# Blockchains as coordination systems

Decentralisation is fractal. A decentralised organisation will take shape based on what the smaller parts do. The parts form the whole, the whole doesn’t control the parts.

*Fractals in action: Here we see how repeating the same branch shapes define the overall tree shape. Try it yourself*

MolochDAO is one of the most prolific fractal DAOs. It’s designed to stay small, and split if needed. As MolochDAO got more popular, it didn’t grow, it enabled hundreds more MolochDAOs to start, and you might have heard of some like DAOHaus and MetaCartel.

The larger DAOs are also fractalising from within. MakerDAO, Yearn, Synthetix have all seen working groups emerge. And a number of DAOs are now generating SubDAOs to manage specific resources. The underlying reason is the same: smaller groups coordinate better. Smaller groups are needed to get results.

These fractals go by different names. squads, working groups, subDAOs, teams… but the underlying approach is the similar:

- They take responsibility for their results and direction, and report that to everyone else. They don’t take orders from a centralised body (including treasuries or governors) but instead might trade results for funding for a while.
- They may have a mandate dictated by the larger DAO (Their Why) but they always have full autonomy and responsibility for figuring out how to achieve them (Their How).
- They choose their own tools, and set their own practices. They do not have practices or tools imposed on them by others.
- They are functionally complete and internally resourced. (In other words, they are architecturally and logically decentralised.) They don’t need to work within a complicated DAO framework to get paid, and all the skills they need are either on their team or within arms reach.

Why is this shift happening?

Self-coordination works better, but only in smaller groups.

There’s a mathematical phenomenon behind this. Consider how many handshakes are needed for a group of a given size to all be in agreement.

One person? Zero handshakes! One person already agrees with themself.

Two people? One handshake. Three people? Three handshakes. Four people? Six handshakes. Five people? Ten handshakes. Ten people? 45 handshakes!

Now, consider that when people disagree, it usually doesn’t look like disagreement. They might try to be agreeable but end up prioritising things differently. They might agree at first but realise they can’t later. They might just get caught up and miss a call, so miss the chance to connect. In all of these cases, we have a handshake fail, and if that’s something the team depends on, it ripples out to create a bigger failure.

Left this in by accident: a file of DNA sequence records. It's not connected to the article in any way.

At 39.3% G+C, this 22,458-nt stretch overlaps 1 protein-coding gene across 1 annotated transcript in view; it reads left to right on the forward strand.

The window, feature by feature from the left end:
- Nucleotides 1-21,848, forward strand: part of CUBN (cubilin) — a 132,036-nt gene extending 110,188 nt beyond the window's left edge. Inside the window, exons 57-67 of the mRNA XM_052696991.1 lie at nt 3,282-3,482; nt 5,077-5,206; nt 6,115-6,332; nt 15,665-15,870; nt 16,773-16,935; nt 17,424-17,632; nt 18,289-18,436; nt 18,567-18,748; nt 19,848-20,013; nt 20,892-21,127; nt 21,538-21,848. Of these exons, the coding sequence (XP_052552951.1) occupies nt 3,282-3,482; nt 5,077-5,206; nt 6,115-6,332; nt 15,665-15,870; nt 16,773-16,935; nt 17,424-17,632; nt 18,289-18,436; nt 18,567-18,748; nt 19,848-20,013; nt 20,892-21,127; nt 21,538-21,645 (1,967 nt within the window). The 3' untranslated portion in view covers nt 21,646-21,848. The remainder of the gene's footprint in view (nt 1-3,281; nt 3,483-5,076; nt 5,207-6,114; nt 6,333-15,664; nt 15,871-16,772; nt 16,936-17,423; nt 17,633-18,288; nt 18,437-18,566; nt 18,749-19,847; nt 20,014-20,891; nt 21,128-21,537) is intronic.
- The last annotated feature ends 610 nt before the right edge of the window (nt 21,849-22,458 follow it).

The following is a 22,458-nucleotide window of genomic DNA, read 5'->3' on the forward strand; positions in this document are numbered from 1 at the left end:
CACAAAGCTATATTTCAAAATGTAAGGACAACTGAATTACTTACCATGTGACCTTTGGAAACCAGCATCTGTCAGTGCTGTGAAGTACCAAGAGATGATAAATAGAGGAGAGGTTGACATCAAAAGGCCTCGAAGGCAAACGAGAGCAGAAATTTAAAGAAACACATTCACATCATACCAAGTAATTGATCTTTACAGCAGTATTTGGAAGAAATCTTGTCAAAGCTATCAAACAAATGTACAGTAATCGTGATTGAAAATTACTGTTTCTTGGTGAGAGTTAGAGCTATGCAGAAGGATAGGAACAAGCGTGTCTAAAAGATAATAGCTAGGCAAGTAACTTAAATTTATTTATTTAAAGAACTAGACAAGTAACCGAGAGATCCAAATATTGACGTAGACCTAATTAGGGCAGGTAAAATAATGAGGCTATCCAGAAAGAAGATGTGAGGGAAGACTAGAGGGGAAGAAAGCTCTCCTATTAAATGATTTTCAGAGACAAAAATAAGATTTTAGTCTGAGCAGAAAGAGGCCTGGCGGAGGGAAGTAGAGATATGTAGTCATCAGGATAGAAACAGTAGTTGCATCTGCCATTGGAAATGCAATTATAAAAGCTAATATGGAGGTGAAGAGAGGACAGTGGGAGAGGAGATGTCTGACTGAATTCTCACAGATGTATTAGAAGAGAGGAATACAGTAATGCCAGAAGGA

**Usually these don’t look like failures, just delays and coordination headaches. Sound familiar?**

Back to the math, let’s say that each handshake has a 90% likelihood of success, so a 10% liklihood of failure.

Two people have a 90% chance of success. Three have an 81% chance (0.9 ^ 2). Four people have a 72% chance (0.9 ^ 3) which is already a 28% chance of failure! If ten people try to agree on something where any two will agree 90% of time, the group of ten only have a 34% chance of agreeing!

When DAOs try to coordinate large project groups, especially groups where people can come and go every week, they have too many people to coordinate.

Some people argue that coordinating large groups requires centralised management, but looking at Amazon, Spotify, and the US Army Special Forces all show that keeping groups small isn’t only possible, it’s advantageous. Because small groups make better decisions, get more done, and coordinate among themselves.

We can have the benefits of decentralisation at scale because fractalisation *removes* coordination complexity rather than *adding* management overhead.

This gets a lot easier when you realise you don’t need to solve anything for the whole DAO. All you need to do start acting like a decentralised fractal yourself. Pick a small group to work with, pick a direction that works, and coordinate only with them.

This form of working will help your DAO progress towards decentralisation and autonomy.

Making this switch seems hard, but it’s usually just a matter changing a few work habits.

By the way, this site is designed for to help you fractalise Pick a few practices that make sense to you, share them with your immediate collaborators, then start.

If you’d like a playbook on this, check out The Speedboat Armada

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